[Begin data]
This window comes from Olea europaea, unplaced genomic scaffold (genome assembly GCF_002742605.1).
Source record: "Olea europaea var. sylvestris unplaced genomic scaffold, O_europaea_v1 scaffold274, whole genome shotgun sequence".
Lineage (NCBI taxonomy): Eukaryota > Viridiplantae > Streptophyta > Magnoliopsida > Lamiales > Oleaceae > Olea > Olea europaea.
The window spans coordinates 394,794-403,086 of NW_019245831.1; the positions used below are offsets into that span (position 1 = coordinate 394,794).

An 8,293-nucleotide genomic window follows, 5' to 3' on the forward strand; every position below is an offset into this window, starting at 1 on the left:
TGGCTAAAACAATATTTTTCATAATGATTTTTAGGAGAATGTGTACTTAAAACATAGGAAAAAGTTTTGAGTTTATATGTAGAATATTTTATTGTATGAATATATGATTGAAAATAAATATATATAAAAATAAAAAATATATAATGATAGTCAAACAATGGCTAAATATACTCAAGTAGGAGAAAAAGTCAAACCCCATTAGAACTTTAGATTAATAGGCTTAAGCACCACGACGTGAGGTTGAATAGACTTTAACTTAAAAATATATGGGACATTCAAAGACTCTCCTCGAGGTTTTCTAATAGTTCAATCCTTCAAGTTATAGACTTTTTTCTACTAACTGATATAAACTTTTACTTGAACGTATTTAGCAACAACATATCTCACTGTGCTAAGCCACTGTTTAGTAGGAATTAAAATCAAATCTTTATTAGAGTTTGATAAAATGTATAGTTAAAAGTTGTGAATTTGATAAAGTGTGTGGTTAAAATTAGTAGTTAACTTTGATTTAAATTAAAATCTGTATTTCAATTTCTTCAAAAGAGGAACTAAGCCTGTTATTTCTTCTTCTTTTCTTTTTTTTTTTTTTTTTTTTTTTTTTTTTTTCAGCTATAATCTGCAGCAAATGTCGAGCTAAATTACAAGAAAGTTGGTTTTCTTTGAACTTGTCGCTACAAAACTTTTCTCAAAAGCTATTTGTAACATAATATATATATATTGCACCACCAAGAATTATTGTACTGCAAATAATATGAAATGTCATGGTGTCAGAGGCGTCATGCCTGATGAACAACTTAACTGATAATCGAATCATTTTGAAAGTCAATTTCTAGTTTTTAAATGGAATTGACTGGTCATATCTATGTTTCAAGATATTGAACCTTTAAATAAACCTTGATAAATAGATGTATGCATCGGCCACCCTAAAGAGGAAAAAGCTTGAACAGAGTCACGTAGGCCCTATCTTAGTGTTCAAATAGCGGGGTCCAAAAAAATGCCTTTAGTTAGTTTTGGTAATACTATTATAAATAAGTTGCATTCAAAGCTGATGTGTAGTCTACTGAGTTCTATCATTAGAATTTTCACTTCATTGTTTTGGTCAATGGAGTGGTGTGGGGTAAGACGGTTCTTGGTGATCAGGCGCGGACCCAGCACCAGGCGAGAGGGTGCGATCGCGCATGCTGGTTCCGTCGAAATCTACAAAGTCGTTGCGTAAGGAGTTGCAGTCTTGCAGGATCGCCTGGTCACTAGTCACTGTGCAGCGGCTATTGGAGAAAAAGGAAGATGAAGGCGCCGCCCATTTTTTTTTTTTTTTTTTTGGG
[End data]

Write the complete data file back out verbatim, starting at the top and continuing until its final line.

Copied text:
This window comes from Olea europaea, unplaced genomic scaffold (genome assembly GCF_002742605.1).
Source record: "Olea europaea var. sylvestris unplaced genomic scaffold, O_europaea_v1 scaffold274, whole genome shotgun sequence".
Lineage (NCBI taxonomy): Eukaryota > Viridiplantae > Streptophyta > Magnoliopsida > Lamiales > Oleaceae > Olea > Olea europaea.
The window spans coordinates 394,794-403,086 of NW_019245831.1; the positions used below are offsets into that span (position 1 = coordinate 394,794).

An 8,293-nucleotide genomic window follows, 5' to 3' on the forward strand; every position below is an offset into this window, starting at 1 on the left:
TGGCTAAAACAATATTTTTCATAATGATTTTTAGGAGAATGTGTACTTAAAACATAGGAAAAAGTTTTGAGTTTATATGTAGAATATTTTATTGTATGAATATATGATTGAAAATAAATATATATAAAAATAAAAAATATATAATGATAGTCAAACAATGGCTAAATATACTCAAGTAGGAGAAAAAGTCAAACCCCATTAGAACTTTAGATTAATAGGCTTAAGCACCACGACGTGAGGTTGAATAGACTTTAACTTAAAAATATATGGGACATTCAAAGACTCTCCTCGAGGTTTTCTAATAGTTCAATCCTTCAAGTTATAGACTTTTTTCTACTAACTGATATAAACTTTTACTTGAACGTATTTAGCAACAACATATCTCACTGTGCTAAGCCACTGTTTAGTAGGAATTAAAATCAAATCTTTATTAGAGTTTGATAAAATGTATAGTTAAAAGTTGTGAATTTGATAAAGTGTGTGGTTAAAATTAGTAGTTAACTTTGATTTAAATTAAAATCTGTATTTCAATTTCTTCAAAAGAGGAACTAAGCCTGTTATTTCTTCTTCTTTTCTTTTTTTTTTTTTTTTTTTTTTTTTTTTTTTCAGCTATAATCTGCAGCAAATGTCGAGCTAAATTACAAGAAAGTTGGTTTTCTTTGAACTTGTCGCTACAAAACTTTTCTCAAAAGCTATTTGTAACATAATATATATATATTGCACCACCAAGAATTATTGTACTGCAAATAATATGAAATGTCATGGTGTCAGAGGCGTCATGCCTGATGAACAACTTAACTGATAATCGAATCATTTTGAAAGTCAATTTCTAGTTTTTAAATGGAATTGACTGGTCATATCTATGTTTCAAGATATTGAACCTTTAAATAAACCTTGATAAATAGATGTATGCATCGGCCACCCTAAAGAGGAAAAAGCTTGAACAGAGTCACGTAGGCCCTATCTTAGTGTTCAAATAGCGGGGTCCAAAAAAATGCCTTTAGTTAGTTTTGGTAATACTATTATAAATAAGTTGCATTCAAAGCTGATGTGTAGTCTACTGAGTTCTATCATTAGAATTTTCACTTCATTGTTTTGGTCAATGGAGTGGTGTGGGGTAAGACGGTTCTTGGTGATCAGGCGCGGACCCAGCACCAGGCGAGAGGGTGCGATCGCGCATGCTGGTTCCGTCGAAATCTACAAAGTCGTTGCGTAAGGAGTTGCAGTCTTGCAGGATCGCCTGGTCACTAGTCACTGTGCAGCGGCTATTGGAGAAAAAGGAAGATGAAGGCGCCGCCCATTTTTTTTTTTTTTTTTTTGGG